Tuesday, April 14, 1998
The winners of the 1998 Pulitzer Prizes will be announced.
On the horizon
On Wednesday, April 15, income tax returns must be postmarked in the United States.
On Thursday, April 16, space shuttle Columbia is scheduled to launch on a nearly 17-day Neurolab mission.
On Friday, April 17, former police officer Walter Budzyn is to be sentenced for an involuntary manslaughter conviction in the November 1992 beating death of motorist Malice Green.
On Saturday, April 18, the National Football League draft begins.
On Sunday, April 19, the Third Big Stinkin' International Improv and Sketch Comedy Festival opens in Austin, Texas.
On this day
In 1028, Henry III, son of Conrad, was elected king of the Germans.
In 1471, in England, the Yorkists under Edward IV defeated the Lancastrians under Warwick at the battle of Barnet; the Earl of Warwick was killed and Edward IV resumed the throne.
In 1578, King Philip III of Spain, was born.
In 1629, Christiaan Huyghens, Dutch scientist and astronomer, was born. He discovered rings round Saturn and was the first to use a pendulum to regulate a clock.
In 1759, Georg Frideric Handel, organist, violinist and composer, died. Among his best known oratorios are "Saul," "Israel in Egypt" and the "Messiah."
In 1849, Hungary declared itself independent of Austria with Louis Kossuth as its leader.
In 1861, at the start of the American Civil War, the battle of Fort Sumter ended after the Confederates under Beuaregard bombarded the fort with 4,000 shells.
In 1865, Abraham Lincoln, 16th president of the United States, was assassinated by John Wilkes Booth on a visit to the Ford Theater and died the next day. Andrew Johnson became president.
In 1890, the Pan American Union was founded by the First International Conference of American States at their meeting in Washington. Known originally as the International Bureau of American Republics, William Elleroy Curtis became its first director.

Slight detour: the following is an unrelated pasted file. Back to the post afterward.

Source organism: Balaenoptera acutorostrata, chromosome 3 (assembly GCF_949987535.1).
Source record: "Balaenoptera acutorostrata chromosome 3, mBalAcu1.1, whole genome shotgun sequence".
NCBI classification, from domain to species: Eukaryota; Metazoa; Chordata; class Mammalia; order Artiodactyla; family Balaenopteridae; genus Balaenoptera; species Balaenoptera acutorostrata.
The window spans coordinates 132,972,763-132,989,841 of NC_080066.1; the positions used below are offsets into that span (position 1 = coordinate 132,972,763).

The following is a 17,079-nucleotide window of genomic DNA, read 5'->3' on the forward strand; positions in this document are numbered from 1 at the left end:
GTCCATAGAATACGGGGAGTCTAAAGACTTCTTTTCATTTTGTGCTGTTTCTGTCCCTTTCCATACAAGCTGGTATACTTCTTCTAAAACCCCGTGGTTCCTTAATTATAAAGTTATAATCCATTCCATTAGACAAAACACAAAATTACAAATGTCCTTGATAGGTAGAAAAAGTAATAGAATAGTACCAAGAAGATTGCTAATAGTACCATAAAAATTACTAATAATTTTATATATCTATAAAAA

In 1900, French President Emile Loubet opened the Paris International Exhibition; it covered 547 acres and was the biggest of its kind in European history.
In 1904, Sir John Gielgud, British classical actor, was born. He made his debut in 1921 and won an Oscar for his appearance in the 1981 Hollywood film "Arthur" playing a butler.
In 1907, Francois "Papa Doc" Duvalier, Haitian president from 1957 until his death in 1971, was born.
In 1917, Ludovik Lazarus Zamenhof, creator of the language of Esperanto, died.
In 1929, Chadli Benjedid, Algerian president from 1979-92, was born.
In 1931, Spain was declared a republic after King Alfonso abdicated and fled the country.
In 1932, in New Zealand, civil service pay cuts caused the country's worst ever riots with hundreds injured.
In 1945, in Germany near the end of World War II, Gen. Franz Von Papen was captured by allied troops; he was acquitted at the Nuremberg trials.
In 1951, Ernest Bevin, British statesman and minister of Labor during World War II, died. A powerful trade union leader before the war, he was foreign secretary after it until he resigned due to ill health a month before his death.
In 1962, in Paris, Prime Minister Michel Debre resigned and was succeeded by Georges Pompidou.
In 1975, Frederic March, U.S. actor and film star who won an Oscar for "Dr. Jekyll and Mr. Hyde" and "The Best Years of Our Lives," died.
In 1975, the electorate in Sikkim voted overwhelmingly to abolish the monarchy and seek full Indian statehood.
In 1981, NASA's space shuttle Columbia made a perfect landing at Edwards Air Force Base on its maiden flight.
In 1986, Simone De Beauvoir, French writer whose "The Second Sex" was an early inspiration to the feminist movement, died.
In 1989, the Communist Party chief and the prime minister of Soviet Georgia were replaced in a purge of the Republic's leadership after nationalist demonstrations.
In 1993, British archaeologists unearthed a 7,000-year-old seafarers village on Dalma Island in the United Arab Emirates. They said it was the first major settlement of the Ubaid period in that area.
In 1994, two U.S. F-15 fighter planes shot down two American helicopters over northern Iraq killing 26, in what the Pentagon called a tragic